News from CTK

Editor-in-Chief: ČTK operates from home – for the first time ever


How does “coronavirus reporting” differ from that before the pandemic?

They differ substantially. There is much more news, of course. The vast majority of news items concern coronavirus. They also differ in the fact that the news coverage is more dynamic, there are much more headline type items and short news formats in general.

News production also differs - basically, we no longer go to press conferences, as there are not many being organized. The events with a personal presence of journalists are almost non-existent, save for the pressers after the Government meets. Other press conferences have already moved to the online environment, videoconferencing is the new norm.

What was a turning point for the agency?

The crisis had two fundamental milestones for us. The first was the nationwide closure of schools (11th March), when we began to move staff to home office. Then the situation was accelerated by a government decision that significantly restricted the free movement of people. And on the day that the government approved it, we started stage two, that is, completing the move of almost everyone to work from home.

Did the clients realised that ČTK news moved to base itself at home?

I believe not. All the measures we took went in the background and we continued normal smooth news operation.

Colleagues from other media appreciate CTK news as fast and reliable. Now they also appreciated other CTK activity. Which one?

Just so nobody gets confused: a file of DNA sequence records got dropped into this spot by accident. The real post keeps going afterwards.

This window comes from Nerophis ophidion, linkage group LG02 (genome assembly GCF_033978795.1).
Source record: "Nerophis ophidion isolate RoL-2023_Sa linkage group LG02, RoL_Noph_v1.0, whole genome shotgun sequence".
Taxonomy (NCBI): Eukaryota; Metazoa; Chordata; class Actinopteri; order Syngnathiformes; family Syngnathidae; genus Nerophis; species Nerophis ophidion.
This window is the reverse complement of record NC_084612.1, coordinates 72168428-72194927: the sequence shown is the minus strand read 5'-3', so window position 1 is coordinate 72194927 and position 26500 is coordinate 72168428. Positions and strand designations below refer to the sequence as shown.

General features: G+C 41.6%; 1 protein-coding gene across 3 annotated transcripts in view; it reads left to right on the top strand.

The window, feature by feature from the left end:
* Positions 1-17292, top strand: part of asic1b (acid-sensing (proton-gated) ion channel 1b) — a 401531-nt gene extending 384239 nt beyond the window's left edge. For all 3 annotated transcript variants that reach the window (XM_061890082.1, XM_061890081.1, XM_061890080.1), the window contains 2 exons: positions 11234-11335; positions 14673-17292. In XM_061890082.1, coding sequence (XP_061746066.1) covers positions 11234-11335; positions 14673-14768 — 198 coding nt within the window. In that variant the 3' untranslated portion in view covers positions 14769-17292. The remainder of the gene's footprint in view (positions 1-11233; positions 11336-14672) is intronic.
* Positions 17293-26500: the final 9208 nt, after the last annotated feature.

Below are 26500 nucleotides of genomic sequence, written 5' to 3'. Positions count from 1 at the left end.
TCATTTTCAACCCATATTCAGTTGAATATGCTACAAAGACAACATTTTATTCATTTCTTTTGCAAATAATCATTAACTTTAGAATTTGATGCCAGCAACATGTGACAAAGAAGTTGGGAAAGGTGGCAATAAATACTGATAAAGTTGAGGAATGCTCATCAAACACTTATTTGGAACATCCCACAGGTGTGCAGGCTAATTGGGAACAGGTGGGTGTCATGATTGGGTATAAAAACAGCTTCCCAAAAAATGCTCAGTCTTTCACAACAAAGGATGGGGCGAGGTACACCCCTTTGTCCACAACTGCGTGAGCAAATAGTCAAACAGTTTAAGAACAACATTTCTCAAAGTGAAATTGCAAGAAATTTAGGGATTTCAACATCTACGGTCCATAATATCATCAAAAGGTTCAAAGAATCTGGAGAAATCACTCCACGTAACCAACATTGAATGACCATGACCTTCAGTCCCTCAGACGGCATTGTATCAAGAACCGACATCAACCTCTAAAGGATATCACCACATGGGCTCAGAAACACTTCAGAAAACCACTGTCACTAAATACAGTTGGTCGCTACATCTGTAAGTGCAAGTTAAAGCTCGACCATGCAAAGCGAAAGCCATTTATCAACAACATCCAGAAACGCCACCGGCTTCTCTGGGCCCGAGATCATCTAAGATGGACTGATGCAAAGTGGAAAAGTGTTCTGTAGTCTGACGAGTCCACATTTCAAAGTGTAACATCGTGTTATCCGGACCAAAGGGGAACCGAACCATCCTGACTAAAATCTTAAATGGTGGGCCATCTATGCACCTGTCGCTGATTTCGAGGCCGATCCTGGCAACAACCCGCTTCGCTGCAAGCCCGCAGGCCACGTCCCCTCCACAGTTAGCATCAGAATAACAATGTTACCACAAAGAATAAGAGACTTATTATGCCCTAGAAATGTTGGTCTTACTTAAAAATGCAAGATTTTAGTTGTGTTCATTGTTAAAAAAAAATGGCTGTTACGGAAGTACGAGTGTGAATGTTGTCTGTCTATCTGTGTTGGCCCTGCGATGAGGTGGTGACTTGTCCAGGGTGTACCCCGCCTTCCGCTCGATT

When the restrictions on movement of people came out, the Government Office narrowed the number of journalists who could be present at their press conferences. It was an epidemiological decision, although some colleagues initially interpreted it as a restriction on freedom of the press.

And since the government office was not able to introduce a videoconferencing immediately, we offered to our colleagues in other media that we would establish a pool operation. We offered to ask questions for them. And we continued doing it until the government managed to make videoconferencing work.

What about people who have to go into “the terrain”, ie. photographers, reporters?

Yes, for them the situation is harder. All the people are a little nervous, photographers may have found themselves in situations where some people did not like being photographed. Problems are sometimes with distances allowed. It took us some time before we were able to supply protective equipment to them, but they have it now.